Land & Gender

land and gender

To achieve the Sustainable Development Goals and promote gender equity in access to land, laws, institutions, and customary practices that are gender discriminatory need to be addressed.

To achieve the Sustainable Development Goals and promote gender-equitable land tenure, discriminatory laws, institutions, and customary practices need to be addressed

From large land acquisitions that displace communities without due compensation, to the encroachment of mining on indigenous lands, to the brunt of climate change and natural disasters, to everyday land and property deprivation by kin or state, women are typically more harshly impacted by land tenure insecurity due to discriminatory laws and lingering social bias.

For millions of rural women their nexus to the land – their lifeline, home, livelihood, and social security – often teeters on the strength of their relationship to their father, husband, brother or son. In many contexts, they lack direct, unmediated rights to the land. They face layers of discrimination in both the law and in practice, fueled by their gender, race, ethnicity, affiliation, orientation, age, or social status.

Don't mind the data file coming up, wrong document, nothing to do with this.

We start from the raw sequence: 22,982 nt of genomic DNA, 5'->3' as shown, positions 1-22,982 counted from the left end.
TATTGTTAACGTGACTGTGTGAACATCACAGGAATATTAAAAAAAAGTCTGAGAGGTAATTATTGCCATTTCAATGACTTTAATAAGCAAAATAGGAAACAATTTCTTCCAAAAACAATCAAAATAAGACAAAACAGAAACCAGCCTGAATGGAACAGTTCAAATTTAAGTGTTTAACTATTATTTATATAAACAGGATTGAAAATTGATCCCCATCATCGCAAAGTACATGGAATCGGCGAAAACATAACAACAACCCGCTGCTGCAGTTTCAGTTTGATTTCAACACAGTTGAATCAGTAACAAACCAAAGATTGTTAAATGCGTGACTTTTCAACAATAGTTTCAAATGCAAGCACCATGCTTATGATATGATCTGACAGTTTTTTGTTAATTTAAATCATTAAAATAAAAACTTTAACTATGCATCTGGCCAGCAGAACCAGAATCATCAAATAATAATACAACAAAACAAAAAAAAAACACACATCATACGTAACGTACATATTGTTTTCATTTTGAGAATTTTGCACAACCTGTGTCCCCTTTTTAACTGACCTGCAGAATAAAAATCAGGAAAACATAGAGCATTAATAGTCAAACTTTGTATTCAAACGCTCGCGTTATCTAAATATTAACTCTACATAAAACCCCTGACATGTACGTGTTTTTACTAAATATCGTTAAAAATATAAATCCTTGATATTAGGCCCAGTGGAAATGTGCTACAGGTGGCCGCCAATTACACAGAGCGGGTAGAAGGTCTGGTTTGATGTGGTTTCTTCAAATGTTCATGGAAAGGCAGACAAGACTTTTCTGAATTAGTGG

Laws and social norms impose barriers to women’s right to own and access to land. In more than half the world, laws, and more often gender bias, and discriminatory social norms[1] entrench women’s unequal rights to access, use, inherit, transfer, control, benefit from, and own land discount their input into decisions about the fate of their land, and dismiss their compensation or redress claims when the land is taken by an investor, corporation, powerful local leader, the government, or even their kin.

Research affirms that secure land rights can be transformational[2] for women, their families, and communities. The Global Agenda for Sustainable Development[3] spotlights land as a critical driver, and regional efforts reflect growing political support for women’s land rights. Broad coalitions of NGOs and civil society rally around regional and global calls. The Deliver for Good campaign[4] spotlights women’s land rights as critical to a holistic gender-responsive implementation of the sustainable development agenda. A recently launched Africa Land Policy Initiative campaign calls for 30 percent of documented land in women’s name individually or jointly[5].